‘China Threat’ helps make Trump a great president

Ratings for China in some European nations 2014 (findings and picture from Pew Research Center: Global Opposition to U.S. Surveillance and Drones, but limited harm to America’s image, Chapter 2 http://www.pewglobal.org/2014/07/14/chapter-2-chinas-image/ )

Further to the Pew Research’s 2014 finding that “…The ‘China threat’ in particular looms large in many American minds”, a new study finds that “trade and China”, alongside “immigration”, carried heavy weight in having Donald Trump elected as the President in 2016.

The research paper approved on March 26, 2018 by the Proceedings of the National Academy of Sciences of the USA (PNAS) rejects the working class’ “left behind” thesis, and argues that “status threat felt by the dwindling proportion of traditionally high-status Americans (i.e., whites, Christians, and men) as well as by those who perceive America’s global dominance as threatened combined to increase support for the candidate who emphasized reestablishing status hierarchies of the past.”

One of this paper’s highlights is that “… in 2011, 38% of Americans endorsed the view that ‘[t]he US stands above all other countries in the world; by 2014, that same percentage was down to 28%. This drop has been most precipitous among Republicans…” The author, Professor Mutz of University of Pennsylvania, concludes that “Trump’s emphasis on these particular issues in his campaign increased the salience of international affairs … Because globalization itself is unlikely to wane, these are likely to remain important electoral issues for the foreseeable future.” [Note]

So, if President Trump is able to press down the ‘China threat’, real or perceived or both, he would be regarded by many Americans as a great president. I am of the view that he is doing great. No, I am not sarcastic. I really mean it and I have been holding this view since mid-2017. One of his great achievements is to pull China up as the top concern for national security to replace terrorism.

According to Realism, you must press down your potential opponent when it is not yet strong enough to challenge your status. It is exactly what a sensible American president should do to protect his/her own country. The Beijing leaders would not blame Trump, the almost the same logic that Trump did not blame China for the trade deficit (Trump blamed the previous presidents) because it is very natural for anyone to make as much as profits he/she can.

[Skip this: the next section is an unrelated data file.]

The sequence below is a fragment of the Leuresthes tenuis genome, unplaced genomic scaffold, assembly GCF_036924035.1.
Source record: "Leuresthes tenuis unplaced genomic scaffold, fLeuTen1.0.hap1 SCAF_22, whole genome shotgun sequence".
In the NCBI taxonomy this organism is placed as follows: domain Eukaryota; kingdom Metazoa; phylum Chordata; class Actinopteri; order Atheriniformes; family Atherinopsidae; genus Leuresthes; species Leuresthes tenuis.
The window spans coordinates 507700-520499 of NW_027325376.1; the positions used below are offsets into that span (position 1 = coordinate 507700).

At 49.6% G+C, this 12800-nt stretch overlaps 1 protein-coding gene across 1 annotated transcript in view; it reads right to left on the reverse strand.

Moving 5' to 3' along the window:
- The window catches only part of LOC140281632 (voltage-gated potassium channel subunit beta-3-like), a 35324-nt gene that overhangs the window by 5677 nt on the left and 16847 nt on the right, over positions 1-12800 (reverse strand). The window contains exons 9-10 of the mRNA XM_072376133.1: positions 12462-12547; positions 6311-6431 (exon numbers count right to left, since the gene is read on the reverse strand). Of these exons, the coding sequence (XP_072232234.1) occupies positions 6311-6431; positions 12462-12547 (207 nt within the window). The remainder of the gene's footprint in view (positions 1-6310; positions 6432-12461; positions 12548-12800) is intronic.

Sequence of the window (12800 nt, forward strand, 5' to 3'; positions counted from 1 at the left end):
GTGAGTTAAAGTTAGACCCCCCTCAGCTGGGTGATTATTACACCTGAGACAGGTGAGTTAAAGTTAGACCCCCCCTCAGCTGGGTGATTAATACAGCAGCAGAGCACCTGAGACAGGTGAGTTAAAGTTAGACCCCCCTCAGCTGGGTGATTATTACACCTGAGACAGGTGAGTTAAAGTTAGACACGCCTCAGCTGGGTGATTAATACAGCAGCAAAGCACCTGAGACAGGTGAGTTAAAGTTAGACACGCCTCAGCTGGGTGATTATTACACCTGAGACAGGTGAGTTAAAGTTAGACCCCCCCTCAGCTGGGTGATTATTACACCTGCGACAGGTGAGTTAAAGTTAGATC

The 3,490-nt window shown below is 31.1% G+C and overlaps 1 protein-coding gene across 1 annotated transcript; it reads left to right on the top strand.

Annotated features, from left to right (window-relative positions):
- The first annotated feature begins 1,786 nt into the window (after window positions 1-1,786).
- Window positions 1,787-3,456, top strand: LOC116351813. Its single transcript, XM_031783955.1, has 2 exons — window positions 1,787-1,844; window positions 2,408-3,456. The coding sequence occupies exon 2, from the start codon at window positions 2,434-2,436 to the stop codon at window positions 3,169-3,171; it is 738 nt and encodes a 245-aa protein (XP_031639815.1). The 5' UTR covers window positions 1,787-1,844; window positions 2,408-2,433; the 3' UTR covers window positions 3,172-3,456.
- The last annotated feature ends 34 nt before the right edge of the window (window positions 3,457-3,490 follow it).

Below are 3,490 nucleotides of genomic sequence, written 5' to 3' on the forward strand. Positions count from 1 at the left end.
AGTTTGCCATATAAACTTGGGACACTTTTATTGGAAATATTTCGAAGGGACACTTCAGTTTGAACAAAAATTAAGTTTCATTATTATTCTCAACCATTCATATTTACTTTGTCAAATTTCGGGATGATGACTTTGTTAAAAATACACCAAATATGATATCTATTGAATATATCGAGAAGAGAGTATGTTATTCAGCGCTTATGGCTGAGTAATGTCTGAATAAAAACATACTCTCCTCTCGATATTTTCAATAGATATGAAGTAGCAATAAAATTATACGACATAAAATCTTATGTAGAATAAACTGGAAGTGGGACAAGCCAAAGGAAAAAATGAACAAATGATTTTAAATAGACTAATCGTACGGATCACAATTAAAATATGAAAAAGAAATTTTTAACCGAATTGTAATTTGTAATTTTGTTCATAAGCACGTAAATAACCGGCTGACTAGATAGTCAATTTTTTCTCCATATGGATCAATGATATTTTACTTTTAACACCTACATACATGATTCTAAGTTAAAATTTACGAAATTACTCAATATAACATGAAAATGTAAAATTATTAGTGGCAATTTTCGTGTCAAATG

So, looking forward, Beijing is doing a comprehensive risk calculation to assess how, when and where Washington is going to weaken China, and how Trump would make use of the ‘China Threat’ to make himself a great president in American history. Brad Glosserman of the Center For Strategic and International Studies points this out in his March 26 article that while some analysts see the deterioration in the US-China relations in 2018 a temporary phenomenon, “there are good reasons to believe this downturn has robust structural causes, constitutes a real change in relations, and is not another temporary downturn that will soon reverse itself”.

The Taiwan issue is by now the most likely area through which China is to be weakened. Michael Mazza of the American Enterprise Institute, for example, suggests in his May 9 paper that Washington should do in five ways to help Taiwan. The National Interest Magazine even publishes in-depth analyses on it at least once weekly since March 2018. Therefore, it is not a surprise that “China jets fly around Taiwan again and again for “training”.

When the Beijing-Taipei civil war breaks out, Trump’s response, if he is in the White House for a second term, will be one of the decisive factors that may make him one of the greatest presidents in American history.

The opinions expressed are those of the author, and not necessarily those of China Daily Mail.

[Note] for Paper Quotation:
“Status threat, not economic hardship, explains the 2016 presidential vote”
Diana C. Mutz
PNAS May 8, 2018. 115 (19) E4330-E4339; published ahead of print April 23, 2018. https://doi.org/10.1073/pnas.1718155115
Edited by Jennifer A. Richeson, Yale University, New Haven, CT, and approved March 26, 2018 (received for review October 16, 2017)

Categories: Politics & Law

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